The rising floodwaters of the Mississippi River, threatening towns and farms between Memphis and the Gulf of Mexico, may affect 10 percent of Louisiana’s onshore crude oil production.
A total of 2,264 oil wells are responsible for about 19,000 barrels of crude a day, said Matt Ross, communications director for the Louisiana Oil and Gas Association. He said 150 companies are preparing for flooding in a four-parish area in the southern part of the state.
As much as 252.6 million cubic feet a day of gas may be threatened, said Anna Dearmon, a spokeswoman for the Louisiana Department of Natural Resources, along with operations at 10 Louisiana refineries that account for about 14 percent of U.S. operating capacity.
For weeks, the Mississippi and Ohio rivers, swollen by heavy rain and melted snow, have been inundating cities and towns, flooding cropland and disrupting shipping. The Ohio rose to 61.72 feet (18.8 meters), a record in Cairo, Illinois, before joining the Mississippi there.
The threat of that flood reaching Baton Rouge and New Orleans has the Mississippi River Commission considering opening the 125 gates of the Morganza Floodway. Built in 1954, and only used in 1973, the floodway would release 600,000 cubic feet of water per second into central Louisiana and the Atchafalaya River, taking pressure off the Mississippi and the cities downstream, according to the U.S. Army Corps of Engineers.
Watching River Volume
The decision will be made if the flow at Louisiana’s Red River Landing north of Baton Rouge reaches 1.5 million cubic feet per second, said Ricky Boyett, a corps spokesman. The flow has now reached at 1.48 million cubic feet per second.
Another reason the benchmark of 1.5 million cubic feet per second is crucial is because that is the flow levees in Baton Rouge have been designed to withstand, said Bryan Harmon, deputy director of the public works department.
The Mississippi river system was engineered by the corps to absorb a major flood while maintaining maximum flow rates through Baton Rouge and New Orleans to ensure the integrity of levees, according to the corps. In addition to the 1.5 mmcf in Baton Rouge, a rate of 1.25 mmcf per second is the maximum flow the corps wants to allow through New Orleans, said Ken Holder, a corps spokesman.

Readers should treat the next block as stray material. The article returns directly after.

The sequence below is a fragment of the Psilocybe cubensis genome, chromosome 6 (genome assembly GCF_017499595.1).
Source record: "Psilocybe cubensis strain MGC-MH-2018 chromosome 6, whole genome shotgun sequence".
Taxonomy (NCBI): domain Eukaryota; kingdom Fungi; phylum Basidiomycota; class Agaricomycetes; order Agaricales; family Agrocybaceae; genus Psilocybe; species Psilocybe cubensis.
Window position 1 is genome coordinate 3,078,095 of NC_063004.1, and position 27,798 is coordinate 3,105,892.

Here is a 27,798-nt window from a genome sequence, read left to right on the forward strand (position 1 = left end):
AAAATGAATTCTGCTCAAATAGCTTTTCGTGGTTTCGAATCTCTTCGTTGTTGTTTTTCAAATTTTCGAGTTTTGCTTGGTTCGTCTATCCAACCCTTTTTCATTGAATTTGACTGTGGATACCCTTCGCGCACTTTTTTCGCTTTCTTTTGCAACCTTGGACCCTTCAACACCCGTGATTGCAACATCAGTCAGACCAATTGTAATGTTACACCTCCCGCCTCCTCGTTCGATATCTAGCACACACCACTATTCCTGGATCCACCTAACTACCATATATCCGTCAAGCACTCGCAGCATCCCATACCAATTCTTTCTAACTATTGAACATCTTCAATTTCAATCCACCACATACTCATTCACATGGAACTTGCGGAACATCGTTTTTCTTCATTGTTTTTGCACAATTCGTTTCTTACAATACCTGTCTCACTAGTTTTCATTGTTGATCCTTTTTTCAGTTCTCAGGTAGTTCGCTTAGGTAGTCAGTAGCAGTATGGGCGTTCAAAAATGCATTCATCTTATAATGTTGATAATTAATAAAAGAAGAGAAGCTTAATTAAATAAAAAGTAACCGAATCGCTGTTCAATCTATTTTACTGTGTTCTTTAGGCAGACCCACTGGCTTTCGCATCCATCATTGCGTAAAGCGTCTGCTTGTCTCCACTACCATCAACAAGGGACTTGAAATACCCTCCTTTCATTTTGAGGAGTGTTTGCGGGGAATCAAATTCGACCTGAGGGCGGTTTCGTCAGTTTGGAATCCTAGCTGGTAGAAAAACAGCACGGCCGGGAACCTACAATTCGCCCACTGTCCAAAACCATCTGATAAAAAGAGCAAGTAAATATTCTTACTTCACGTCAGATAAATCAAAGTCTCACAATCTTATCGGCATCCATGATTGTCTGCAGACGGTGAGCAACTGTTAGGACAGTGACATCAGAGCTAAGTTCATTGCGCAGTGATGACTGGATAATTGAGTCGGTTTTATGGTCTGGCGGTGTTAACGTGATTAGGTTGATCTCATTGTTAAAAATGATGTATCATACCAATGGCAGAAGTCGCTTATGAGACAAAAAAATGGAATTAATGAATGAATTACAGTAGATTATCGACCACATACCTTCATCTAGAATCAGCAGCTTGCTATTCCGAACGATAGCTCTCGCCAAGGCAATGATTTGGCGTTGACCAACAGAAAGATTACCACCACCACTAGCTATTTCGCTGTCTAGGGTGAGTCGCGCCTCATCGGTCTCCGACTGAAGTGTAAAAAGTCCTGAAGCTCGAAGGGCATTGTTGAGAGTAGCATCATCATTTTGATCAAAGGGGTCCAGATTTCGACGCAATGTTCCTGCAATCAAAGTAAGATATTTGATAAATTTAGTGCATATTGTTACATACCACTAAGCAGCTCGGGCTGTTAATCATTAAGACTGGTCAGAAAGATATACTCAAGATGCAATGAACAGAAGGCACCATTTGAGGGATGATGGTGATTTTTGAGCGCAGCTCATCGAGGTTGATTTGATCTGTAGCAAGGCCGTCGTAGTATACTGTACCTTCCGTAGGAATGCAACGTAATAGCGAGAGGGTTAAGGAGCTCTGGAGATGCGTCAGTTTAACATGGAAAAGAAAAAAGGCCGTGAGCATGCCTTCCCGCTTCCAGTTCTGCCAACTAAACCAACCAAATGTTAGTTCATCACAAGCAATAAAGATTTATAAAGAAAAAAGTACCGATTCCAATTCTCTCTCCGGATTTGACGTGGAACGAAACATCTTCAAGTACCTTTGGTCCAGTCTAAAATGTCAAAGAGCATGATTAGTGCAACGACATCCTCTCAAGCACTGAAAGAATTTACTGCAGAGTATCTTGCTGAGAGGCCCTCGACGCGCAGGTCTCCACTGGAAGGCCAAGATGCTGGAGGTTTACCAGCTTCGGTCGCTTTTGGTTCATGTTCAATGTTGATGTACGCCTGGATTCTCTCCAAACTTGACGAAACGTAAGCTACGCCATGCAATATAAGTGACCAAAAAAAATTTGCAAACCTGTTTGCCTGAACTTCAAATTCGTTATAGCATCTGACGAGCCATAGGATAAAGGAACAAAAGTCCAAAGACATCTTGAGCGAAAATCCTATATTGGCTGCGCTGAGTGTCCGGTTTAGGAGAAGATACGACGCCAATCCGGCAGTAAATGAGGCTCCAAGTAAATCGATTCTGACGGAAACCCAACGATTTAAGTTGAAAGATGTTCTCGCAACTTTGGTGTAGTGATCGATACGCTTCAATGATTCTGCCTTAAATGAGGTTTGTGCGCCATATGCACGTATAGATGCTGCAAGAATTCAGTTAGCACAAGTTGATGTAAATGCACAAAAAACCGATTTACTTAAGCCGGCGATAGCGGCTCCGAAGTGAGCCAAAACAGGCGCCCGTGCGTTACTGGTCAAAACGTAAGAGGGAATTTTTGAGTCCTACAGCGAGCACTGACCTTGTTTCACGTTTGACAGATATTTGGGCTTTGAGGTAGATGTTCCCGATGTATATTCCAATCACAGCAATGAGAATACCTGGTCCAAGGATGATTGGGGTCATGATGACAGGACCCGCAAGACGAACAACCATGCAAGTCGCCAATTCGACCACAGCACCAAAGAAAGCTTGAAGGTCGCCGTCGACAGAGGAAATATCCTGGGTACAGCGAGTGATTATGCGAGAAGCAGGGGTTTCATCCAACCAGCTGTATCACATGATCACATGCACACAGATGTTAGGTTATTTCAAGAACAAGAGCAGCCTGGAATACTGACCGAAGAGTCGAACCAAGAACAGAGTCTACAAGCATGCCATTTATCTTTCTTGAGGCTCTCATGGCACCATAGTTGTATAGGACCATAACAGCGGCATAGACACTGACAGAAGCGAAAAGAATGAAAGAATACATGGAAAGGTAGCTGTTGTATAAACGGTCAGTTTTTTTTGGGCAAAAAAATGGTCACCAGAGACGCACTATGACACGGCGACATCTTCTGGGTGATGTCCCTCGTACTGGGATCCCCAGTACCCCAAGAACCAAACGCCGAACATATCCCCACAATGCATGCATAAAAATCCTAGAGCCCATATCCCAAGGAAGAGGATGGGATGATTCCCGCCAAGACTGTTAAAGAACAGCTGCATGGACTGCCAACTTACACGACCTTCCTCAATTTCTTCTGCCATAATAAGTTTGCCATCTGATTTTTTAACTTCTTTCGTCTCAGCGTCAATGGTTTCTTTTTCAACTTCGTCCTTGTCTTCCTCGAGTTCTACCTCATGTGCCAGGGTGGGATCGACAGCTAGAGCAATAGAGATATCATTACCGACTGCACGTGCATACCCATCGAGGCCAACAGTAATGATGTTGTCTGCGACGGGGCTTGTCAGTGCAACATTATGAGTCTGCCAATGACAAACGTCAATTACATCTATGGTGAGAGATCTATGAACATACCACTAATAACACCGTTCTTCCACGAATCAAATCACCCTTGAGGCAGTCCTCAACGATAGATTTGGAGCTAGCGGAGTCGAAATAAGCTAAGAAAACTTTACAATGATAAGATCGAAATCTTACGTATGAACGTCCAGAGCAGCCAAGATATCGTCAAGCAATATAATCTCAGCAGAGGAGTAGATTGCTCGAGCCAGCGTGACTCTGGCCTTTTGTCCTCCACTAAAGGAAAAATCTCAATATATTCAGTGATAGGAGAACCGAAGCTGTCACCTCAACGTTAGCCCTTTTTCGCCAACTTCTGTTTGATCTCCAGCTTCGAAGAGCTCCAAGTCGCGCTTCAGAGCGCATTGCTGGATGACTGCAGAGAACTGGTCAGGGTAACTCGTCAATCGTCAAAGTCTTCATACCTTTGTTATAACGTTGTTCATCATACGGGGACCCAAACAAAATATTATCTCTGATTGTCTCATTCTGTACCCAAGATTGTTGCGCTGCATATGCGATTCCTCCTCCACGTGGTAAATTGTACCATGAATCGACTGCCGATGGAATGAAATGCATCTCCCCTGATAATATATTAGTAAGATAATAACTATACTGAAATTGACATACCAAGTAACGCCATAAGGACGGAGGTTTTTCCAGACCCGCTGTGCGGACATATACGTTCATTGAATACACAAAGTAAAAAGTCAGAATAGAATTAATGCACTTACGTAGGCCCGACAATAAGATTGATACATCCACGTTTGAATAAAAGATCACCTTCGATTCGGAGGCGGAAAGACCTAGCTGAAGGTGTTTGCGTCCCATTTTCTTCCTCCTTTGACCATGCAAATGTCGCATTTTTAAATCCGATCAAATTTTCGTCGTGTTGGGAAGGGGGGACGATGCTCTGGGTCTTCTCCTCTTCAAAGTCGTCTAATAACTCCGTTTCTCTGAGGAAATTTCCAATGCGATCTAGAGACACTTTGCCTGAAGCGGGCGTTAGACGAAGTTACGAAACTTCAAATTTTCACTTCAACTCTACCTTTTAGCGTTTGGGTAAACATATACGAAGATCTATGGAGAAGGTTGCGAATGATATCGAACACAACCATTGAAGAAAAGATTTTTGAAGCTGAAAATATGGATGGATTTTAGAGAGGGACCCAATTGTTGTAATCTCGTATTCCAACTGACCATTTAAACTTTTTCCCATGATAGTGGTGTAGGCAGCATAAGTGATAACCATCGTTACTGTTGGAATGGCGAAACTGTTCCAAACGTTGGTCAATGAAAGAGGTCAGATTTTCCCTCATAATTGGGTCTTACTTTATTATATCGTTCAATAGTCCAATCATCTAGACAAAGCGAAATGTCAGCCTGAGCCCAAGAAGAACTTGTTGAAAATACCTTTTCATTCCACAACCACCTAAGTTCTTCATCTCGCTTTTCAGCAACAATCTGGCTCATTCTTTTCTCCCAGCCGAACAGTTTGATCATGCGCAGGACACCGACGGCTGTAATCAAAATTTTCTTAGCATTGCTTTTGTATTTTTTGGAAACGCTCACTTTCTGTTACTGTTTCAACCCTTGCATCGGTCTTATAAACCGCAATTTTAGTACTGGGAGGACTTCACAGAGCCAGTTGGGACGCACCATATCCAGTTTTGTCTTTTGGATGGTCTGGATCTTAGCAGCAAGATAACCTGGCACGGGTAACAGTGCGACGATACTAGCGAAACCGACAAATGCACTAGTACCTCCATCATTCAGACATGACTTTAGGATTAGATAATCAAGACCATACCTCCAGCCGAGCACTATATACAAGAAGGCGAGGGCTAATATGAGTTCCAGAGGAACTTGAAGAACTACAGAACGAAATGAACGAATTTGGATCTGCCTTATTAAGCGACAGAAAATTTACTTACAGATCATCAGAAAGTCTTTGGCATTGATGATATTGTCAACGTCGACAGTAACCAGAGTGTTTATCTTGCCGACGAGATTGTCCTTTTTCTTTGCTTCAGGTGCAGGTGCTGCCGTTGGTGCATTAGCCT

When the river flows exceed that, the system is designed to have water diverted elsewhere, such as the Morganza or the Bonnet Carre spillway outside New Orleans, he said.
The river commission is monitoring the flow through Red River Landing and will make a decision to open Morganza within the next few days, said Pam Vedros, a spokeswoman for the group.
The Mississippi crested earlier this week in Memphis at 47.87 feet, just under the record 48.7 feet set in 1937, and threatens to set more high-water marks before the flow splits in Louisiana, with 70 percent remaining in its channel and 30 percent running down the Atchafalaya. Cities and towns on both waterways are preparing for flooding.
City workers in Baton Rouge, Louisiana’s capital, have placed two miles of orange tubing filled with water on top of an earth and concrete levee to raise it above the expected record 47.5-foot crest the National Weather Service says may arrive by May 22.
“It’s been a grueling two-and-a-half to three weeks for us,” Mayor Melvin “Kip” Holden said to a crowd of more than 200 at a public meeting yesterday. “If there is a breach in the levee, we’re going to have some problems.”
The Corps of Engineers already opened the Bonnet Carre Spillway upstream from New Orleans to siphon Mississippi water into Lake Pontchartrain.
“This is the biggest train wreck in the history of Louisiana, but it’s the slowest train wreck in the history of Louisiana,” said Ryan Heck, who sells pumps for Hertz Service Pump & Compressor in Baton Rouge. He said his business is booming.
Before the high water hits Louisiana, it has to travel past Mississippi, where officials are watching tributary flooding in the fertile Delta region in the northwestern corner of the state.
In Vicksburg, Mississippi, workers at the Rainbow Casino Hotel stacked sandbags to shield it from the river, while 7 feet of water washed into the entrance to Caesars Entertainment Corp.’s Harrah’s Tunica, Mississippi’s largest casino.
The flood has shut 17 of Mississippi’s 19 river-based casinos in the U.S.’s third-largest gaming-employment market, jeopardizing thousands of jobs and $13 million a month in taxes. Flooding will slow the state’s recovery from a recession two years ago, already lagging behind the U.S., said Sohini Chowdhury, an economist with Moody’s Analytics in West Chester, Pennsylvania.
“There is no doubt that the casino closures will weigh on the state’s recovery,” Chowdhury said. “A month of inactivity would deprive the already cash-strapped local and state governments of critical funds.”
Louisiana Governor Bobby Jindal said the Mississippi may flood 3 million acres in southern Louisiana, affecting more than 20,000 people.
As many as 3,900 people may be affected above the spillway, Jindal said. A century-old secondary levee in northeastern Louisiana was overrun by water for the first time, threatening 10,000 acres of farmland, the Monroe News Star reported yesterday.
‘Comfort’ for City
Opening the Morganza probably will mean the river won’t rise as high as forecast in Baton Rouge, although it may only be a foot lower, Harmon said.
“We think it would give us a great deal of comfort it they open that,” said William Daniel, interim director of the department.
The river is expected to crest at 19.5 feet in New Orleans, which is protected by levees to 20 feet, unless the spillway is used, according to the Corps of Engineers.